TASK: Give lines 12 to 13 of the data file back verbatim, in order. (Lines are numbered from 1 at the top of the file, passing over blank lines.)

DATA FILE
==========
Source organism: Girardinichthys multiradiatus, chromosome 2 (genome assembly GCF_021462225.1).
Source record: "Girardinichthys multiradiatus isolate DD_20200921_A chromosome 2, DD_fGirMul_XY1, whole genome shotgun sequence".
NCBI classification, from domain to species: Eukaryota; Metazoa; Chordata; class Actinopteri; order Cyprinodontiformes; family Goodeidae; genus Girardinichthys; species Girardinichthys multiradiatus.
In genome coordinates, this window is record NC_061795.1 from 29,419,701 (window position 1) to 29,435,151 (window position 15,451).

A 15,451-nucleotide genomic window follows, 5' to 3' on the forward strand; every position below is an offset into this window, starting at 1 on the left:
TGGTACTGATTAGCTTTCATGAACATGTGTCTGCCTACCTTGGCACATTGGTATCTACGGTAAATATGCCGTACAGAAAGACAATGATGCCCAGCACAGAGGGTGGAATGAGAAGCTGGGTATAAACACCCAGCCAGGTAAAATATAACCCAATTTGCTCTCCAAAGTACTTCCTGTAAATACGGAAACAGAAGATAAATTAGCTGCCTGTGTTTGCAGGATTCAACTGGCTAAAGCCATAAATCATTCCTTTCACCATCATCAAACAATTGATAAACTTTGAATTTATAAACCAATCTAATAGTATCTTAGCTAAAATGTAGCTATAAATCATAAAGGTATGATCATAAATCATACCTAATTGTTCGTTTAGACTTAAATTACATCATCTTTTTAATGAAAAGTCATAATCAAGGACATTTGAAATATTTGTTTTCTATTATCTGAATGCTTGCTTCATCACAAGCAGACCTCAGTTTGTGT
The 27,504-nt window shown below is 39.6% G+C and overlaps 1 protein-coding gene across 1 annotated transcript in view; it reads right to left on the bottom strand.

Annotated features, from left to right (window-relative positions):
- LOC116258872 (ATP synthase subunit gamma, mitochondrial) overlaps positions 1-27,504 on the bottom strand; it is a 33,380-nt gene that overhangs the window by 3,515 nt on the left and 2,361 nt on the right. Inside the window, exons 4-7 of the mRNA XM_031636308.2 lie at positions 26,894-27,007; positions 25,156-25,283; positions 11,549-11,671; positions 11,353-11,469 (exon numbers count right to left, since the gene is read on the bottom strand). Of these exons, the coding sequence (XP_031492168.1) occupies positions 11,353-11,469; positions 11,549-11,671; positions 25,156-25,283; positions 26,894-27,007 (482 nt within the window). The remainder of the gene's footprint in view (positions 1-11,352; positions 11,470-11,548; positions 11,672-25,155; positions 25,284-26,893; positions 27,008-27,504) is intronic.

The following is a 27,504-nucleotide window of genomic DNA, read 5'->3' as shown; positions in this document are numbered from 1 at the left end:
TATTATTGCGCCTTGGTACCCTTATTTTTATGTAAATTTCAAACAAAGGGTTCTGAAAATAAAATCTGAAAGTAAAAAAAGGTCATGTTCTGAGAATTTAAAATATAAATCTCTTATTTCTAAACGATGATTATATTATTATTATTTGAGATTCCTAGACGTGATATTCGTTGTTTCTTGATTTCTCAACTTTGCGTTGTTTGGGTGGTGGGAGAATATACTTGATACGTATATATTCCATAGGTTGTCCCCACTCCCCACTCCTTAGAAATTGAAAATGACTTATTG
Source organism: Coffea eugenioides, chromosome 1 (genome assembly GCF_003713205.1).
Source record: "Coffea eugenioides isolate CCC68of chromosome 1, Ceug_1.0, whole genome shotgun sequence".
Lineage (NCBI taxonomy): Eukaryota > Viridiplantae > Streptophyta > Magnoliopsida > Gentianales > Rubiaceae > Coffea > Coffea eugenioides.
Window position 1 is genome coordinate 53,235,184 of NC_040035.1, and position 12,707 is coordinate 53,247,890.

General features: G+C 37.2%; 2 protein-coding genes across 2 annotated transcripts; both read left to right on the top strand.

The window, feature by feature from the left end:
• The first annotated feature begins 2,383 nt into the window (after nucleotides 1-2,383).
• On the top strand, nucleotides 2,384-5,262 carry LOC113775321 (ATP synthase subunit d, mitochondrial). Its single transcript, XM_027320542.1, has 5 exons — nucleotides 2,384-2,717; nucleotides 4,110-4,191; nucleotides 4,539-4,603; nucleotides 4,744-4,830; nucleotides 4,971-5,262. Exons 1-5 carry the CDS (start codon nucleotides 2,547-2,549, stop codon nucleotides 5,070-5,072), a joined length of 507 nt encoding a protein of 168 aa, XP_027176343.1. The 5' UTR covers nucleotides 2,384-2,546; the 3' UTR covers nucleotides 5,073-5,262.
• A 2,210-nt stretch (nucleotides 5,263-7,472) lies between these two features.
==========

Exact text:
Source organism: Coffea eugenioides, chromosome 1 (genome assembly GCF_003713205.1).
Source record: "Coffea eugenioides isolate CCC68of chromosome 1, Ceug_1.0, whole genome shotgun sequence".